Fly Me to the Moon

Fly Me to the Moon

Posted on July 11, 2024 at 12:12 pm

Lowest Recommended Age: Middle School
MPAA Rating: Rated PG-13 for some strong language and smoking
Profanity: Some strong language
Alcohol/ Drugs: Alcohol and smoking
Diversity Issues: Issues of perception, expectations, and treatment of women
Date Released to Theaters: July 12, 2024
Copyright 2024 Sony Pictures

Unless you care more about historical accuracy than a rollicking good story, I think you will really enjoy this movie, one of the most purely entertaining films of the year. And some of it is even true.

There are many places to get the real story of the moon landing. This has some of the story right, and some enhanced for dramatic, comedic, and romantic purposes, all of which are very well served.

Scarlett Johansson, who also produced, plays Kelly, an advertising executive who has the right combination for success in that field: she always understands her market/target/audience and she will say or do whatever it takes on its behalf. She can spin anything and that includes selling her own services.

She is approached by a mysterious man who says his name is Moe Berkus ( Woody Harrelson) and that he works for President Richard Nixon. John F. Kennedy promised an American man on the moon by the end of the decade and the end of the 60s is approaching. For the politicians, this is an essential achievement for the Cold War battle for supremacy of capitalism and democracy. If that sounds more like branding than public policy, you understand why, in the midst of some of the most divisive and troubled years of the 20th century, someone might decide that what NASA needed was an expert in marketing. After all, selling a product, whether breakfast cereal, car, or the space program, is about making the product real, immediate, personal, and aspirational. Kelly and her assistant arrive in Cocoa Beach, ready to sell the moon.

You could say the people in NASA were not happy about this, but perhaps a better term would be horrified. Their culture is about secrecy (national security), science, and control. The person in charge is Cole Davis (Channing Tatum) and he does his best to discourage Kelly. In other words, the ideal set-up for romantic sparks, and when it’s Tatum and Johansson, it’s more like fireworks. They are wonderful together.

The sharp, witty, and wise screenplay is by third-generation Hollywood writer Rose Gilroy (her grandfather was “The Subject Was Roses” screenwriter Frank Gilroy and her parents are Dan Gilroy of “Real Steel,” “Kong: Skull Island,” and “Nightcrawler” and Rene Russo). It skillfully balances the romantic comedy with the dramatic themes and the inherent tension in the goal everyone is working toward. Even if we know that indeed Neil Armstrong and Buzz Aldrin will indeed walk on the moon the question of public support, we get caught up in the surprising challenges along the way. Who could guess that having astronauts sell watches, cars, and underwear — and, of course, Tang — would make them so relatable Americans would start to root for them? What will they have do and which Senators will they have to persuade to get the funding they need? Is there a way to sell space not as a distraction but as an unassailable story of American heroes and know-how?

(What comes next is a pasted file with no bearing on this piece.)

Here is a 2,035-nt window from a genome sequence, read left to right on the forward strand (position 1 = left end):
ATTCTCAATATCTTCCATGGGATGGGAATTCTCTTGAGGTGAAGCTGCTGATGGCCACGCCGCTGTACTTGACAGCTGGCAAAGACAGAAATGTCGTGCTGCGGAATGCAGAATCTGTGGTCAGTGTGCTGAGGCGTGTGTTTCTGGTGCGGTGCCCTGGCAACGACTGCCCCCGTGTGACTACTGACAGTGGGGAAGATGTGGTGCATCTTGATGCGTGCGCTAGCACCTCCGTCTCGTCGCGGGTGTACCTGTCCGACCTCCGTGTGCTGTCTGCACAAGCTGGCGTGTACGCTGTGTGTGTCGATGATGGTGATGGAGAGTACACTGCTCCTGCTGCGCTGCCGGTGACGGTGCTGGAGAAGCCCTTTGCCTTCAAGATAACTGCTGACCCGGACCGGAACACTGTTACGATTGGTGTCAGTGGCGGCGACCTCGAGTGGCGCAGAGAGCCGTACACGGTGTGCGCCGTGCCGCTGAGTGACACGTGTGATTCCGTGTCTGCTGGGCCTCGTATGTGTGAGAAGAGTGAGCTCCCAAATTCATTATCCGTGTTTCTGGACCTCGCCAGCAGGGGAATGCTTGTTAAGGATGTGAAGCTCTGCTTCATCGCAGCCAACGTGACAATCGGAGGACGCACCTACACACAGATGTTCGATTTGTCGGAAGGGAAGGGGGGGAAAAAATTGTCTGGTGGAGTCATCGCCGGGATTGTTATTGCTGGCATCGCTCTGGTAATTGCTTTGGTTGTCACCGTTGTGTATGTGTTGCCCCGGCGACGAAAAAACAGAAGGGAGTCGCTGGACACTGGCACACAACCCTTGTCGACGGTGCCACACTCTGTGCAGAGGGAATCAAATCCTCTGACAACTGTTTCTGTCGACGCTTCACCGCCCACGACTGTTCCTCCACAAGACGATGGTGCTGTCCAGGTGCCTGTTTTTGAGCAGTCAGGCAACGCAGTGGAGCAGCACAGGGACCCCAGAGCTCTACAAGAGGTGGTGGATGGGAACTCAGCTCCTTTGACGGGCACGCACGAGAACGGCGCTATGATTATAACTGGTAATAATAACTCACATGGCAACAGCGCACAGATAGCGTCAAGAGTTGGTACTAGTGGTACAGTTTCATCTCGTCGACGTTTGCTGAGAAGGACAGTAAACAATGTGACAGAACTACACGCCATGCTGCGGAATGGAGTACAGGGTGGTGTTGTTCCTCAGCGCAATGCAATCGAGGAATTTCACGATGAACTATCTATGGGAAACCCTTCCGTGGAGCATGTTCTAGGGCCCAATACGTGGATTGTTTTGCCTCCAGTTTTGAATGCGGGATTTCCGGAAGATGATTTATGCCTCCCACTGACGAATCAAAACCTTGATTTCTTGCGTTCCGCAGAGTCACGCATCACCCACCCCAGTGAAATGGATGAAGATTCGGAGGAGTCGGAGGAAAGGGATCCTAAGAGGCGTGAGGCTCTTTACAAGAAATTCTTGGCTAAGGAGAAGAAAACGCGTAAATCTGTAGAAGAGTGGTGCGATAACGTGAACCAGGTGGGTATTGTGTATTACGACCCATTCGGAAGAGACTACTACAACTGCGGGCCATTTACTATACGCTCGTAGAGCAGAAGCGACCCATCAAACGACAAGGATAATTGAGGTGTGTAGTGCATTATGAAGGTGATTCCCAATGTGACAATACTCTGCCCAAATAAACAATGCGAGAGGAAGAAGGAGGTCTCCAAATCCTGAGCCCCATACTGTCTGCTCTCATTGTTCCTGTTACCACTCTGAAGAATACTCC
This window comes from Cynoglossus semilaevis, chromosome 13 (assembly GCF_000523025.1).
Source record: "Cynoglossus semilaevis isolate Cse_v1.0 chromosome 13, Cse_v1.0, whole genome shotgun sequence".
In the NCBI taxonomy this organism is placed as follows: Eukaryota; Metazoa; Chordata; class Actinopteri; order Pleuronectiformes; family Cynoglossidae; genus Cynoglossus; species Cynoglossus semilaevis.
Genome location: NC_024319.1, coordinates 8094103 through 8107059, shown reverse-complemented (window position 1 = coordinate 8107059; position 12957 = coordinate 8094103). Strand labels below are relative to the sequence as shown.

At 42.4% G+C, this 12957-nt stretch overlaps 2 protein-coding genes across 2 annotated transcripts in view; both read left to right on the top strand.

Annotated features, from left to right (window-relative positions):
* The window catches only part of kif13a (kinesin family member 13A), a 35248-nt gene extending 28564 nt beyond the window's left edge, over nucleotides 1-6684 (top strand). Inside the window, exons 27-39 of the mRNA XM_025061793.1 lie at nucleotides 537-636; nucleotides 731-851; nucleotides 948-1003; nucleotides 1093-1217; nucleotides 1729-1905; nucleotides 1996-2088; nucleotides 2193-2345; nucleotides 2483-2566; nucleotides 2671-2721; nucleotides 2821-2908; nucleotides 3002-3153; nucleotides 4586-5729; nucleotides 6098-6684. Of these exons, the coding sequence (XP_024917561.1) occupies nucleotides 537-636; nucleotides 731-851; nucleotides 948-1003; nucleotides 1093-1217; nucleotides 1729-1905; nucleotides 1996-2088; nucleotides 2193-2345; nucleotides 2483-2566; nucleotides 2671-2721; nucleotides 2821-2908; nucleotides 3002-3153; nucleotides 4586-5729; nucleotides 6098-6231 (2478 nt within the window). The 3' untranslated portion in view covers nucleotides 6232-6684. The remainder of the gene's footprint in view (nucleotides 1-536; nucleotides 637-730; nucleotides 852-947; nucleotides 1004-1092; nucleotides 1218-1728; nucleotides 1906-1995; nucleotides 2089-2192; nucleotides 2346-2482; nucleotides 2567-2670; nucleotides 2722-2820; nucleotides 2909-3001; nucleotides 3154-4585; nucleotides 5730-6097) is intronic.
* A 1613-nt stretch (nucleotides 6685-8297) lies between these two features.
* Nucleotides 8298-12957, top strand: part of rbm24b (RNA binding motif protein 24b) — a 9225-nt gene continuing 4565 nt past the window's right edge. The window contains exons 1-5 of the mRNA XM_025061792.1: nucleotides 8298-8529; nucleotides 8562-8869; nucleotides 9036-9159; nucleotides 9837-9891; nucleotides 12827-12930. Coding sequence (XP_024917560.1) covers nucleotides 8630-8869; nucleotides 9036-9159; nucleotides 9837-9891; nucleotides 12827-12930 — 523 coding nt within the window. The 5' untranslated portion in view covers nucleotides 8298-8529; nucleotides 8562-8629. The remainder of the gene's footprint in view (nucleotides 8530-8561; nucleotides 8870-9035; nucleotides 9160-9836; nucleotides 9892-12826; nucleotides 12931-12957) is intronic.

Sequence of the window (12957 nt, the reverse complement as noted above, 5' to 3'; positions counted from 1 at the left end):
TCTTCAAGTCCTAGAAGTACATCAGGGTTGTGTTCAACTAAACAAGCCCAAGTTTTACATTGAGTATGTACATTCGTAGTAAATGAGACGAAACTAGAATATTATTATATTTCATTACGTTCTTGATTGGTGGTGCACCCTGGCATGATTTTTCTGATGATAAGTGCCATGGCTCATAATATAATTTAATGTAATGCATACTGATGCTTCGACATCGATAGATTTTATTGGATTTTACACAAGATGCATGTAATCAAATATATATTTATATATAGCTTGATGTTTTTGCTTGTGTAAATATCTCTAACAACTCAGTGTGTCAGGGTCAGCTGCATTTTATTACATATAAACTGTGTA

Cole and Kelly have real differences that give this film a welcome depth. Both on the personal and professional level, the issue of what the truth is and how and when to tell it is presented thoughtfully and with the complexity it deserves, but it is never pedantic or preachy. Jim Rash plays a temperamental commercial director Moe insists join the team to make a back-up for the broadcast. The stunning technological innovations from a group of engineers with an average age of 26, working to solve the biggest jigsaw puzzle in the history of the world, in a building tall enough to enclose four Statues of Liberty on each other’s shoulders.

And there is a wonderful black cat. Plus Johansson’s husband, Colin Jost, in a brief, funny cameo. This movie is romantic, funny, exciting, and meaningful, filled with joy, honoring the heroes of the voyage to the moon for their dedication, innovation, and courage. And it has heartwarming compassion for the vulnerability of its characters that resonates with us long after the movie is over.

Parents should know that this film has some strong language, references to criminal behavior and a shooting in self-defense. For historical accuracy, there is a lot of smoking and a character talks about the impact on his health.

Family discussion: Who changes more, Cole or Kelly? Who is currently in the International Space Station today? Would you like to go to the moon? Visit the Smithsonian’s Air and Space Museum, where you can touch a real moon rock and see the NASA capsules.

If you like this, try: Other films about the Apollo 11 program, including “The Dish,” “Hidden Figures,” “First Man,” Tom Hanks’ excellent miniseries, “From the Earth to the Moon,” and the documentaries “Earthrise” and “Apollo 11”

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Sound of Hope: The Story of Possum Trot

Sound of Hope: The Story of Possum Trot

Posted on July 3, 2024 at 9:00 am

Lowest Recommended Age: High School
MPAA Rating: Rated PG-13 for thematic material involving child abuse, some violence, language and brief suggestive material
Profanity: Some strong language
Alcohol/ Drugs: References to addiction and forcing a child to smoke and drink
Violence/ Scariness: References to child abuse, depiction of spousal abuse, offscreen gunshots
Diversity Issues: None
Date Released to Theaters: July 4, 2024
Copyright 2024 Angel